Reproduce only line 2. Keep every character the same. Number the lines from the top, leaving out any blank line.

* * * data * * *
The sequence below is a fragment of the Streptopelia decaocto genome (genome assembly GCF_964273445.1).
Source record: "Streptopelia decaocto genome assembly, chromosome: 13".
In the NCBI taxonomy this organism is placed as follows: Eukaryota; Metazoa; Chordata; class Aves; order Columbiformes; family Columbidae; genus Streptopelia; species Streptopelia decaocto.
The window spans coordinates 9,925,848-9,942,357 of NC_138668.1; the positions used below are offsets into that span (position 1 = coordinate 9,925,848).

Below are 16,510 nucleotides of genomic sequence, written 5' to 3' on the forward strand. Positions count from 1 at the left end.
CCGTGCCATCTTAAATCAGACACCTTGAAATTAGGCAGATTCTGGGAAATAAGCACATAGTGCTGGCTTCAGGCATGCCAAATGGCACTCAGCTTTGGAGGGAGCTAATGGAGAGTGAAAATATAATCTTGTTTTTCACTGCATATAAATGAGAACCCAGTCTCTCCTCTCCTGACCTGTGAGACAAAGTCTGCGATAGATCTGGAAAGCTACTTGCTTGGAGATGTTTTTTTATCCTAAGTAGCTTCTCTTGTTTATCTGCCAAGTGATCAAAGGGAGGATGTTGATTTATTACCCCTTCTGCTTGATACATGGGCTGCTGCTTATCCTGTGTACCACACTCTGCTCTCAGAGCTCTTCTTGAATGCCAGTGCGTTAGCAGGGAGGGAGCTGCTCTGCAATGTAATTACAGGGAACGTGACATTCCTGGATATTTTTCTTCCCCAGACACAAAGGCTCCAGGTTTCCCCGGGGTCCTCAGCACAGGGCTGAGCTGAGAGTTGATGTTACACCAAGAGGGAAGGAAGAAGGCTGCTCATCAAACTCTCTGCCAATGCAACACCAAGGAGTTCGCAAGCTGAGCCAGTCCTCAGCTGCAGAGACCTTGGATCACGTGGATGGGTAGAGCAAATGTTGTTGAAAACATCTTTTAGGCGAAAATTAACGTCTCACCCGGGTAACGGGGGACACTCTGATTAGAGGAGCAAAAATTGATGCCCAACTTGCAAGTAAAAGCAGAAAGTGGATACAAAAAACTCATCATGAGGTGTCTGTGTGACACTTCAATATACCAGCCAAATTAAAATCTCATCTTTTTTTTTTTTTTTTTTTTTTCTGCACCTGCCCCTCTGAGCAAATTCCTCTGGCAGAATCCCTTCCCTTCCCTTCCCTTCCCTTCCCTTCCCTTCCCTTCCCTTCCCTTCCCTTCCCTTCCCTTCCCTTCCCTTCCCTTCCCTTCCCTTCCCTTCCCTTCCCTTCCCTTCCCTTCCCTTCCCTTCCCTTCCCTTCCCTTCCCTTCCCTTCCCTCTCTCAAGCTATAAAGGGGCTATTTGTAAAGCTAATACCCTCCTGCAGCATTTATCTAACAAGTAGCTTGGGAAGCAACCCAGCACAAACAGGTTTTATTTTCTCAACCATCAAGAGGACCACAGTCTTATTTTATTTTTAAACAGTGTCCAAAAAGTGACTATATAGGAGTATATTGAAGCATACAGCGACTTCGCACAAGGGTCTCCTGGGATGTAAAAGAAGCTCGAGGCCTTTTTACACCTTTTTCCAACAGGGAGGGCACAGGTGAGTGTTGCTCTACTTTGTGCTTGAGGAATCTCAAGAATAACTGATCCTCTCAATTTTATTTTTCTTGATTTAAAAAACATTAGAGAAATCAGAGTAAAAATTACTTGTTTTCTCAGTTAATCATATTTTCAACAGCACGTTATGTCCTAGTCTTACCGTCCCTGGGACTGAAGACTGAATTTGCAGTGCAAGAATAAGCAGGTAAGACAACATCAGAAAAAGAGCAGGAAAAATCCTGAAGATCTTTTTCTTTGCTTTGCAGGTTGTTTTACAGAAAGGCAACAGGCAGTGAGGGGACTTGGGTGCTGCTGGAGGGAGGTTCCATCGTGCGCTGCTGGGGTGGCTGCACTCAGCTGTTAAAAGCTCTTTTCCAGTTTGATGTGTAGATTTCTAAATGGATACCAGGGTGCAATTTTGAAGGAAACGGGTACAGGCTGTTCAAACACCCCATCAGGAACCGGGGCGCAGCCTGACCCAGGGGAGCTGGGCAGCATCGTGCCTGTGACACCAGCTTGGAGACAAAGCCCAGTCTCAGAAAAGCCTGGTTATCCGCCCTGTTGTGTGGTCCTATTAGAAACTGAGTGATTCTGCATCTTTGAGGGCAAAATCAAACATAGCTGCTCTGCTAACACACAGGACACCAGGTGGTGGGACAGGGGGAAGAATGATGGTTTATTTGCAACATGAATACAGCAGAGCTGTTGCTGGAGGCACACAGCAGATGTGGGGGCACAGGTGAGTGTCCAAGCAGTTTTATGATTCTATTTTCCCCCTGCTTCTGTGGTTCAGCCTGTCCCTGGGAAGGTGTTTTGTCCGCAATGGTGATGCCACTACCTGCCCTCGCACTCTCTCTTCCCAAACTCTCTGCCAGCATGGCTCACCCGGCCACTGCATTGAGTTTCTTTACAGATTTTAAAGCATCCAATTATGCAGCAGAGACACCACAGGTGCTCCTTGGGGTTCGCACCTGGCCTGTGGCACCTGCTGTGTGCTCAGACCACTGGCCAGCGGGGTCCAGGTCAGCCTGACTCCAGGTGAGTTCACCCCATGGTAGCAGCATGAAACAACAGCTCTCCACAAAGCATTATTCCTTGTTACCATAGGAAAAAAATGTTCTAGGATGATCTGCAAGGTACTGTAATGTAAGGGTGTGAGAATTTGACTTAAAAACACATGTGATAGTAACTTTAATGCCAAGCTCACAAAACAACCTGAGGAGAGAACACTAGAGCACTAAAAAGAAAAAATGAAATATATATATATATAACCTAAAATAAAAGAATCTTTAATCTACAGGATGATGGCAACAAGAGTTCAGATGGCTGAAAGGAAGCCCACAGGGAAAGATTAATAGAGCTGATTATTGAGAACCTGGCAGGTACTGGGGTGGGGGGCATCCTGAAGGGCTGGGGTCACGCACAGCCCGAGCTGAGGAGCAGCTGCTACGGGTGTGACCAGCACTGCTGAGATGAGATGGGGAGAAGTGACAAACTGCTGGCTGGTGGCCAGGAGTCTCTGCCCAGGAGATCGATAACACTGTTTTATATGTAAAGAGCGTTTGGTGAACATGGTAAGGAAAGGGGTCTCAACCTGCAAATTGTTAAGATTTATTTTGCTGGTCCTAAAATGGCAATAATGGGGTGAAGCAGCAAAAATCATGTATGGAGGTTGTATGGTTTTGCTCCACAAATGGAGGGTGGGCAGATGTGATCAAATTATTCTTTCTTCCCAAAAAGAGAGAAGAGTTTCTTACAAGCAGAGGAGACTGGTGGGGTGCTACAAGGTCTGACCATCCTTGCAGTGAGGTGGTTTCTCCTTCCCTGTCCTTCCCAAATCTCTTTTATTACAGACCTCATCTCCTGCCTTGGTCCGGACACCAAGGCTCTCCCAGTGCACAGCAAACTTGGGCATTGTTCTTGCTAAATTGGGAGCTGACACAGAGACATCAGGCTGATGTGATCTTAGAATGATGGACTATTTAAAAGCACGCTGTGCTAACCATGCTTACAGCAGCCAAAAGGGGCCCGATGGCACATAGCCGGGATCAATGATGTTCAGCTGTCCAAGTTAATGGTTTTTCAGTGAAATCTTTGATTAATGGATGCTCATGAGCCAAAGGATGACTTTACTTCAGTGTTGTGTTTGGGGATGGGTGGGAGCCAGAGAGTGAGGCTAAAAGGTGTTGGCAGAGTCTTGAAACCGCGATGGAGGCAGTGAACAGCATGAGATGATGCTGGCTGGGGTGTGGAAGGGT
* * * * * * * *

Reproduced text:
Source record: "Streptopelia decaocto genome assembly, chromosome: 13".